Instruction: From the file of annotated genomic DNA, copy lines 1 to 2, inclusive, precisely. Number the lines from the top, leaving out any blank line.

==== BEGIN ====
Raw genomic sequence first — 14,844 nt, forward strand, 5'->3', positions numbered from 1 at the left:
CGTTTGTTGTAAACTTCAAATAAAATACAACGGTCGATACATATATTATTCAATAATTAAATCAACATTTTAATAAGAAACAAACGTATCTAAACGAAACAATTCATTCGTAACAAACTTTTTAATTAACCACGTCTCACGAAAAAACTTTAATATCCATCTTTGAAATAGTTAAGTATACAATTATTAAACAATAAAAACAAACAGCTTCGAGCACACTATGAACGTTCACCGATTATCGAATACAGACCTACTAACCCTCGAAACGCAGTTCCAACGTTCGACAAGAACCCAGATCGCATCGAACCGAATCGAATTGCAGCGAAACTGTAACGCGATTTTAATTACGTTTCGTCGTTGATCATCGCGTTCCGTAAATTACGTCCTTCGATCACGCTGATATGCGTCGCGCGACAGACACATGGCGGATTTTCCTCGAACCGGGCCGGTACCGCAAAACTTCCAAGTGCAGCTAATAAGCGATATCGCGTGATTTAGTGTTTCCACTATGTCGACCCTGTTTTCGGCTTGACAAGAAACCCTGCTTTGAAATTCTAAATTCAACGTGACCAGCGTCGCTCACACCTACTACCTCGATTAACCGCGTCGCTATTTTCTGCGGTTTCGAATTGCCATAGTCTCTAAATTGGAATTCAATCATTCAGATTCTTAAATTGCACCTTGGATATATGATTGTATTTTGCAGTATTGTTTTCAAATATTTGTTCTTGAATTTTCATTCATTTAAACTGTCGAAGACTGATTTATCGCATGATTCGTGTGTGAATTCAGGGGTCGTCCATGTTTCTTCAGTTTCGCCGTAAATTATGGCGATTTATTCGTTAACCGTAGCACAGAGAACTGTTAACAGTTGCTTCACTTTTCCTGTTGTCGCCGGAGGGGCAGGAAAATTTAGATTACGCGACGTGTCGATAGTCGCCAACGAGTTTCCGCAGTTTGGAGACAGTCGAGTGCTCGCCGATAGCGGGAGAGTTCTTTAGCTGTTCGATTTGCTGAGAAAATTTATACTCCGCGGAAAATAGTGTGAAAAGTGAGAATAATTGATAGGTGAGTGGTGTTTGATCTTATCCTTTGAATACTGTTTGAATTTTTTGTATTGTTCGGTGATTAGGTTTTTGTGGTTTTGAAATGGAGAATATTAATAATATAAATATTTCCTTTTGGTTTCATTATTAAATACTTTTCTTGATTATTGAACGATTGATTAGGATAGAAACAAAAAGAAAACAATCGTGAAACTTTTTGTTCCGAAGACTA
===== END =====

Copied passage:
Raw genomic sequence first — 14,844 nt, forward strand, 5'->3', positions numbered from 1 at the left:
CGTTTGTTGTAAACTTCAAATAAAATACAACGGTCGATACATATATTATTCAATAATTAAATCAACATTTTAATAAGAAACAAACGTATCTAAACGAAACAATTCATTCGTAACAAACTTTTTAATTAACCACGTCTCACGAAAAAACTTTAATATCCATCTTTGAAATAGTTAAGTATACAATTATTAAACAATAAAAACAAACAGCTTCGAGCACACTATGAACGTTCACCGATTATCGAATACAGACCTACTAACCCTCGAAACGCAGTTCCAACGTTCGACAAGAACCCAGATCGCATCGAACCGAATCGAATTGCAGCGAAACTGTAACGCGATTTTAATTACGTTTCGTCGTTGATCATCGCGTTCCGTAAATTACGTCCTTCGATCACGCTGATATGCGTCGCGCGACAGACACATGGCGGATTTTCCTCGAACCGGGCCGGTACCGCAAAACTTCCAAGTGCAGCTAATAAGCGATATCGCGTGATTTAGTGTTTCCACTATGTCGACCCTGTTTTCGGCTTGACAAGAAACCCTGCTTTGAAATTCTAAATTCAACGTGACCAGCGTCGCTCACACCTACTACCTCGATTAACCGCGTCGCTATTTTCTGCGGTTTCGAATTGCCATAGTCTCTAAATTGGAATTCAATCATTCAGATTCTTAAATTGCACCTTGGATATATGATTGTATTTTGCAGTATTGTTTTCAAATATTTGTTCTTGAATTTTCATTCATTTAAACTGTCGAAGACTGATTTATCGCATGATTCGTGTGTGAATTCAGGGGTCGTCCATGTTTCTTCAGTTTCGCCGTAAATTATGGCGATTTATTCGTTAACCGTAGCACAGAGAACTGTTAACAGTTGCTTCACTTTTCCTGTTGTCGCCGGAGGGGCAGGAAAATTTAGATTACGCGACGTGTCGATAGTCGCCAACGAGTTTCCGCAGTTTGGAGACAGTCGAGTGCTCGCCGATAGCGGGAGAGTTCTTTAGCTGTTCGATTTGCTGAGAAAATTTATACTCCGCGGAAAATAGTGTGAAAAGTGAGAATAATTGATAGGTGAGTGGTGTTTGATCTTATCCTTTGAATACTGTTTGAATTTTTTGTATTGTTCGGTGATTAGGTTTTTGTGGTTTTGAAATGGAGAATATTAATAATATAAATATTTCCTTTTGGTTTCATTATTAAATACTTTTCTTGATTATTGAACGATTGATTAGGATAGAAACAAAAAGAAAACAATCGTGAAACTTTTTGTTCCGAAGACTA